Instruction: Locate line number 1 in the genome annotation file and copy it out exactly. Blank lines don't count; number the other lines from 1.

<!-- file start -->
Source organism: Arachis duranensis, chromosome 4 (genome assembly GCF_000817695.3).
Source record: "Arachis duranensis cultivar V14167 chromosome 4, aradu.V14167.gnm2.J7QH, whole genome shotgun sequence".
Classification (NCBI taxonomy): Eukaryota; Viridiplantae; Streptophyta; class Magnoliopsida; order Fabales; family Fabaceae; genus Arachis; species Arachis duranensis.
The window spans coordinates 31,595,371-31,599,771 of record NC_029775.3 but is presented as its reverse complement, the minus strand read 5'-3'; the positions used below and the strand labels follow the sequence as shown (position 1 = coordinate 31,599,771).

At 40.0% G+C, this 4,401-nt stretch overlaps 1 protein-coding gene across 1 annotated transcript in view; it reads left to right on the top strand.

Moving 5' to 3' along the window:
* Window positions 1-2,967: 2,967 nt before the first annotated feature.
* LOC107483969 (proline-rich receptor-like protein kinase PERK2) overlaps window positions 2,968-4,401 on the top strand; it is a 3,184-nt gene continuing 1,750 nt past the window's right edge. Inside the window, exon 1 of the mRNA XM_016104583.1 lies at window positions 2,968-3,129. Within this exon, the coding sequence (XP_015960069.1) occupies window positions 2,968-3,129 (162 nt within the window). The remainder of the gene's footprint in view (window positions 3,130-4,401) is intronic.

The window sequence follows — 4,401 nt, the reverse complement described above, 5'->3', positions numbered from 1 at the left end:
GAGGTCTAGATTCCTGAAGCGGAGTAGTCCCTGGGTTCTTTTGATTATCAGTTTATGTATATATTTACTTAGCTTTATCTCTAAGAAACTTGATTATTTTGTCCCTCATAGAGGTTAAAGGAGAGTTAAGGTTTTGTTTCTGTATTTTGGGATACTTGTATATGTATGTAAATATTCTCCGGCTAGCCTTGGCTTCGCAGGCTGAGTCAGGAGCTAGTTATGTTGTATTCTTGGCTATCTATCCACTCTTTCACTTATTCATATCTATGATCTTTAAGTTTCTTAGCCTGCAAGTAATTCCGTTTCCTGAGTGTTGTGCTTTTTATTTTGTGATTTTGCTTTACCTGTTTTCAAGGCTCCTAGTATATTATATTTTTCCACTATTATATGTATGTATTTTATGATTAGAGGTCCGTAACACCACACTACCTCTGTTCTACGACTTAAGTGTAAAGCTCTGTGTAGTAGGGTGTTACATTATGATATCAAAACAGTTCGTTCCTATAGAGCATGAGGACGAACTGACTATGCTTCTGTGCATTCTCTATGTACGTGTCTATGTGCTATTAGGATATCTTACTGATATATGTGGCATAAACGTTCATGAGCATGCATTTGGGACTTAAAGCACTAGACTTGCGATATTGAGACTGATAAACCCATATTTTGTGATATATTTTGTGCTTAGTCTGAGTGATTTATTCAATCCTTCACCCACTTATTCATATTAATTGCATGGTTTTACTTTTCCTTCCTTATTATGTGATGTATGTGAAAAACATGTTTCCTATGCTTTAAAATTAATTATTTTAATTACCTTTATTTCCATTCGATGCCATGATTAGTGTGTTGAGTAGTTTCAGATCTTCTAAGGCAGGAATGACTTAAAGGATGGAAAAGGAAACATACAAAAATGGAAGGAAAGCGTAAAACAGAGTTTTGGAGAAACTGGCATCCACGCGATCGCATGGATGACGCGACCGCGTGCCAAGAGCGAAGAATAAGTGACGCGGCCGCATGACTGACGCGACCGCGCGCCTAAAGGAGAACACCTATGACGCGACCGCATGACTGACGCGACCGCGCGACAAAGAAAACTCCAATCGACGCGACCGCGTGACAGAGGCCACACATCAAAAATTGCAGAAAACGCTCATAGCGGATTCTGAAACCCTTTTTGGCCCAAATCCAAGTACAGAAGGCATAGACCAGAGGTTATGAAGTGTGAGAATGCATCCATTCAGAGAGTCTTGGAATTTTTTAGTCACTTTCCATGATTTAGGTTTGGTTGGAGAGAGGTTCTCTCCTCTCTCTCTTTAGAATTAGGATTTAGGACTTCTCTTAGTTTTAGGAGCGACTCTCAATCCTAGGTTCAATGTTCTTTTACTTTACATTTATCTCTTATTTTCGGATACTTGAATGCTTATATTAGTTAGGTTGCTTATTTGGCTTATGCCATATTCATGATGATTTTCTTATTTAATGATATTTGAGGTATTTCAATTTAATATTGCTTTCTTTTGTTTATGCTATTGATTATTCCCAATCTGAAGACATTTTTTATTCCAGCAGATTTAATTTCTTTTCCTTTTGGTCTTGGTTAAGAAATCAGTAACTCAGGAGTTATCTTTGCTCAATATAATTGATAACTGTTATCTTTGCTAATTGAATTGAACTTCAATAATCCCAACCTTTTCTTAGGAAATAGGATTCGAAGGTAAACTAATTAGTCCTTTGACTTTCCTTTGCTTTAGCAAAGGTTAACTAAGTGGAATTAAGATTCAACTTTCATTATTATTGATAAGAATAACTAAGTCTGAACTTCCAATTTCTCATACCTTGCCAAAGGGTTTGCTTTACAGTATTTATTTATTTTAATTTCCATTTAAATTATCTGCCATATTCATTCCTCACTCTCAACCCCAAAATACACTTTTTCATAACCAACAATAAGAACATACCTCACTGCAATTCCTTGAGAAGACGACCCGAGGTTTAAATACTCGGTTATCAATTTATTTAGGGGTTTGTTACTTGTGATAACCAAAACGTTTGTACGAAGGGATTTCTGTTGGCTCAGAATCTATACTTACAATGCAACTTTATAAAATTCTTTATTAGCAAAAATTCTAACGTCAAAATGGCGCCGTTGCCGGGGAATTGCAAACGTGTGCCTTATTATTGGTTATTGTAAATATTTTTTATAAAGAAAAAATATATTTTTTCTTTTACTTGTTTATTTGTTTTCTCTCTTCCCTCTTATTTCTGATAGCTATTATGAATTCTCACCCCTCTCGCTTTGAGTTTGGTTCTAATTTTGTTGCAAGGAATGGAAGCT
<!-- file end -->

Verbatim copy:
Source organism: Arachis duranensis, chromosome 4 (genome assembly GCF_000817695.3).